This page answers the frequently asked questions regarding electronic document and records management systems (EDRMS), including questions in relation to Microsoft 365 or Office 365.
Do I need to integrate my electronic document and records management system (EDRMS) with Microsoft 365?
It depends. Decisions relating to the pros and cons of integrating an EDRMS with Microsoft 365 depends on a range of factors, including your organisation’s:
- recordkeeping requirements and the Microsoft 365 applications and functionality deployed
- licence and funding arrangements for Microsoft 365
- existing EDRMS capabilities and existing workflows
- records and information management procedures, practices or business rules
- level of integration your organisation is capable of, has capacity to support or intending to implement.
For more information see: Microsoft 365 and recordkeeping
No. An EDRMS (electronic document and records management system) is one type of system that organisations can use to manage their records. If implemented well, an EDRMS can protect and manage records as authentic evidence of business to meet your organisation’s statutory and other responsibilities, and can assist you to address your organisation’s longer term needs for information. For further information about EDRMS, see our FAQs about EDRMS.
However, your organisation might prefer to manage records and information with short term retention periods in relevant business systems. For example, many organisations scan invoices directly to their finance systems. Most finance systems are well designed with strong audit, reporting and accountability capacities, and may be capable of maintaining this information for as long as it is required for legal and audit purposes
- your agency’s recordkeeping requirements,
- your agency’s requirements, capacity and capability to respond to information requests as part of GIPA or standing order 52
- Microsoft 365 licence and your staff’s capacity and capability to manage Microsoft 365
- how MS Teams was implemented, including how and where the chat messages were sent and saved: channels vs private channels
- the retention requirements of chat messages as records
- the volume of chat messages posted on channels or MS Teams sites
- the format of chat messages, including metadata and accessibility, when managed in place or exported out of its native application.
It is not uncommon for EDRMS implementations to go reasonably smoothly, but then for usage to drop after a year or two. Some of the ways to maintain use of an EDRMS include:
- having senior management mandate the use of EDRMS, and ensuring that there’ is an ongoing commitment of resources to monitor system usage, and train and support others in the use of the system
- having business unit managers embed staff usage of the EDRMS as a normal part of business process
- providing training for new and continuing staff on system use and recordkeeping responsibilities etc.
No. An EDRMS is an enabling technological tool. It will not meet all your records and information management needs or resolve all problems and issues.
An EDRMS needs to be:
- part of the wider Records Management Program
- configured and implemented to support the organisation
- overseen by appropriately skilled people
- supported by business rules, training, procedures
- tracked and monitored for quality and compliance purposes
Furthermore, records and information created in business systems, collaborative platforms and other systems also need to be managed. These records could be integrated into the EDRMS or managed in-place. The scope of the EDRMS should be defined and outlined in organisational policies, procedures and business rules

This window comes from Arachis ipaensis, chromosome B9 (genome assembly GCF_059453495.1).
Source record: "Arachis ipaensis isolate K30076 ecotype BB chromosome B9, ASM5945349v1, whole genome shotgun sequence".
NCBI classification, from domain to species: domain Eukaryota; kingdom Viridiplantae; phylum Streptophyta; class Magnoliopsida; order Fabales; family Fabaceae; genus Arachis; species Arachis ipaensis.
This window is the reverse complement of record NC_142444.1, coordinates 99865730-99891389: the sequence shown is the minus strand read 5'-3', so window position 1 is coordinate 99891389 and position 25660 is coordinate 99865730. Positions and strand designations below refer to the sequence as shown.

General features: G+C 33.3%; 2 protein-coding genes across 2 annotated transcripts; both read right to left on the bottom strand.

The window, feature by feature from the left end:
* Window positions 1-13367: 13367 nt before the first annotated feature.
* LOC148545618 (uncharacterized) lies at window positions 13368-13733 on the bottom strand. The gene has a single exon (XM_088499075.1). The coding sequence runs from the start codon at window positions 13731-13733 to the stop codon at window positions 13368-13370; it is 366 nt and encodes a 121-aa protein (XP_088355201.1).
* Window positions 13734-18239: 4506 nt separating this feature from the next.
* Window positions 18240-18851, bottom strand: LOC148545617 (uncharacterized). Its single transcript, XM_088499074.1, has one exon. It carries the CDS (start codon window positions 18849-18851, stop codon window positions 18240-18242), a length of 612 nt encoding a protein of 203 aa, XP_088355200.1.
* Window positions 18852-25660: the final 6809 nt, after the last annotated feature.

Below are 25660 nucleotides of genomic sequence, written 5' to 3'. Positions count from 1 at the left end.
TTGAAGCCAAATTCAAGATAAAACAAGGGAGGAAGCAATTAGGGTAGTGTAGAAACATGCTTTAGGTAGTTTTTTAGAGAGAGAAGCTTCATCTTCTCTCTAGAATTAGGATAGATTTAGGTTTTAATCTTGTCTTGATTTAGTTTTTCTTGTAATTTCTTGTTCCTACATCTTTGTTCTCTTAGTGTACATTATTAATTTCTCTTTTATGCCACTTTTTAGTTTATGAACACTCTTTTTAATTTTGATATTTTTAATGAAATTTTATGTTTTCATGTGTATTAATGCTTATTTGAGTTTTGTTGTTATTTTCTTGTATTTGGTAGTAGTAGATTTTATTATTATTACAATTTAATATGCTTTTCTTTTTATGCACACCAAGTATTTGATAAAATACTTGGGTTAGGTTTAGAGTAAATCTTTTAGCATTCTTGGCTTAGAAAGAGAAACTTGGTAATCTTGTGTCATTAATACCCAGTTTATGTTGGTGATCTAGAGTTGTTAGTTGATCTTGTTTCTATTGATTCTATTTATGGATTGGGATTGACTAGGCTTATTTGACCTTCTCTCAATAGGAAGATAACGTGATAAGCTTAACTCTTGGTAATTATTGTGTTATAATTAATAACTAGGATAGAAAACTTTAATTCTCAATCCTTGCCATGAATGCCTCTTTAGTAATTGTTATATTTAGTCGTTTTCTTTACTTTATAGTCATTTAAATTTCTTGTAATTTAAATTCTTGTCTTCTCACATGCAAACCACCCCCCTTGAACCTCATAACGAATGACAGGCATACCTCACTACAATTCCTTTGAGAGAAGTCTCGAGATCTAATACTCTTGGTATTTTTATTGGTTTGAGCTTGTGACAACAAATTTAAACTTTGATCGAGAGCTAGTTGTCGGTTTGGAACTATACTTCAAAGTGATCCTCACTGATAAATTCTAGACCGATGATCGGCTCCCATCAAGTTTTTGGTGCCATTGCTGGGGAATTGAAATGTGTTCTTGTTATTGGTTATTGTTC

No. There are a number of factors that can still threaten the long term accessibility and use of records. For example, record formats in an EDRMS can still be affected by technological obsolescence. Your organisation will need to be vigilant in monitoring this.
The survival of records in the long term will also be dependent on whether your EDRMS continues to be supported by vendors and whether the software is upgraded when required. If records and their metadata need to be migrated between older EDRMS or versions and newer ones, the migration needs to be handled carefully to safeguard against data loss, corruption or alteration.
Sentencing records at their creation will assist you to manage the needs of longer term records over time. Records that are required as State archives, including digital records, can be transferred to the care of NSW State Archives and Records when they are no longer required for official business. For assistance, contact email@example.com.
It depends. The decision to integrate systems with an EDRMS will depend on:
- your recordkeeping requirements
- the types of information or records you manage
- staff usage of the EDRMS
- how well the EDRMS is currently functioning
- whether the business system has recordkeeping functionality
- viability of EDRMS integration
- risks and costs of integration.
We recommend assessing your business system in the first instance. For more information see: Checklist for assessing business systems.
Yes. An EDRMS is an ongoing commitment and responsibilities must be managed and resourced. Accountability must be assigned for the day to day administration of the system, quality assurance and monitoring, as well as managing re-configurations, enhancements, upgrades and further integrations between the EDRMS and business systems and/or business processes
- pick up any problems or issues that arise from using the system
- can provide useful statistics for assessment purposes or reporting against established KPIs
- assess whether existing staff will need refresher training to ensure that records are being created and saved, and that they are using the system appropriately
- ensure that new staff will be trained supported on the use of the EDRMS.